Whether you’re the person to greet every day with a smile on your face or not, chances are a lot of us hit those speed bumps in life and money gets tight. After an unexected medical bill or a hit to the rainy day funds, home improvement projects usually end up dead last on the list. I’m with ya, sister.
In June, my husband and I made the decision for me to quit my teaching job to become a stay-at-home-mom and drastically cut our spending. We’re talking strictly bare essentials- gas, groceries, bills. But I would have done anything to be with our toddler full-time.
So I sorrowfully waved goodbye to any hopes and dreams I had for our home and sobbed over my inspiration boards on Pinterest. (Okay, I’m exaggerating.) But after strapping down on our spending, I’m so amazed how many strides I’ve been able to make in our house and I spend next to nothing to do it! All it took was a little perspective.
The positive side of having no money to decorate is…
1. It gives you the opportunity to organize.
Whenever we hit a lull in home improvement funds (which is basically all the time), I get the itch to organize what we do have. (Don’t get me wrong. Our house is still pretty disorganized…the battle never ends.) Just because you don’t have the money to buy things for your home doesn’t mean you can’t make improvements. Cleaning out a closet can cost absolutely nothing. Creating a filing system for your office is totally free. And you improve the functionality in your home as well as give yourself peace of mind. It’s like yoga for your brain! Cleansing breath.
2. It encourages you to sell things you no longer use.
It’s amazing how much money people usually have lying around their house, usually in the form of furniture or random items just taking up space in their homes. Don’t overlook that old ratty chair in the corner or that musical instrument sitting in your closet that you haven’t played since high school. To give us a cushion for some vacation money over the summer this year, I sold my old (but still very nice) saxophone for $1,000! (Marching band geeks rock, y’all! Don’t hate.) Use Craigslist, eBay, and buy/sell/trade groups to list items on the higher side of its value and be willing to negotiate a bit.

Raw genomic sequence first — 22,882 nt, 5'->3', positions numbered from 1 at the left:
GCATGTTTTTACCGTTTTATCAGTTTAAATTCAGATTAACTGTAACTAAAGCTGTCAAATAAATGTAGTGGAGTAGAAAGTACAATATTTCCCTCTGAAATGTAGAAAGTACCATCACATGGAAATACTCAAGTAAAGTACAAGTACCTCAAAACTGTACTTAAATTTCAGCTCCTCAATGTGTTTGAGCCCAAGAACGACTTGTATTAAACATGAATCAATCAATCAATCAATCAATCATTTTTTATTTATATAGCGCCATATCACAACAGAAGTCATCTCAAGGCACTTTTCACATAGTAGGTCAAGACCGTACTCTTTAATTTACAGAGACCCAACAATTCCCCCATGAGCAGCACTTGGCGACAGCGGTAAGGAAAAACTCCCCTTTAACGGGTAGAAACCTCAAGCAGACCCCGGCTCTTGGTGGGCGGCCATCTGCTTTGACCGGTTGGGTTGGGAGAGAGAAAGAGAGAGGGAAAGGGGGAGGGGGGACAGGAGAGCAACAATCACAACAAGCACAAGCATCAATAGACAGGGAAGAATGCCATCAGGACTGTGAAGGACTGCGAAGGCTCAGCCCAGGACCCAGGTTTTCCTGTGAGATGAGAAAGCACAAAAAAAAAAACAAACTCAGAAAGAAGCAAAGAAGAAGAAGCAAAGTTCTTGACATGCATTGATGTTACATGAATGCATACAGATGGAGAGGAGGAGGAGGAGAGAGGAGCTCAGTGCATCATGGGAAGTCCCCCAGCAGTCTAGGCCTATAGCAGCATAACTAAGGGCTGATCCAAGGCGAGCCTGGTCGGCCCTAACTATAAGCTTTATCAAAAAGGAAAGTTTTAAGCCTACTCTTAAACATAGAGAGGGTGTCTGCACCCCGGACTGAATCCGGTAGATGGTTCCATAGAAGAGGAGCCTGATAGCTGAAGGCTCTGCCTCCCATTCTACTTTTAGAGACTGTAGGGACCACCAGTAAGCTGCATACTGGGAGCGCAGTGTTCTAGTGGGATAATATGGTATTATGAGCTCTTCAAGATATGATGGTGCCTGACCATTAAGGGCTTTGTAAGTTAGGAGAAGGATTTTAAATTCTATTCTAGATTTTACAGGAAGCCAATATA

(P.S. Robert has no idea he is the poster child for this post.)
7. It makes you more aware of “curb alerts”.
Two years ago, I wouldn’t have given “trash” on the side of the road a second look. Now, I’m always amazed by the treasures people throw out. Having a miniscule home decor budget teaches you to keep your eyes peeled. Craigslist is always full of free merchandise. A lot of times, people list bigger items for free just so someone will come haul it away for them. And now thanks to photo texting, you don’t usually have to drive across town to check out the castoff. Landscaping is the same way. If you’re willing to dig up those rose bushes or carry off those brick pavers, they’re yours. And have you seen the gajillion pallet projects out there? Wood pallets are listed as free for pickup all the time. Just be sure you’re getting the heat treated kind. If you can’t find pallets on the local classifieds, post your search on Facebook. You’d be amazed how many people you know probably have piles of them lying around at their workplace. An even bigger plus- it’s eco-friendly!
The journey of creating style in your home can be so challenging when it comes to finding the funds, but figuring out how to overcome the challenge can be part of the fun, can’t it?
I’d love to hear what other tips you have or projects you have done for design on a $0 budget!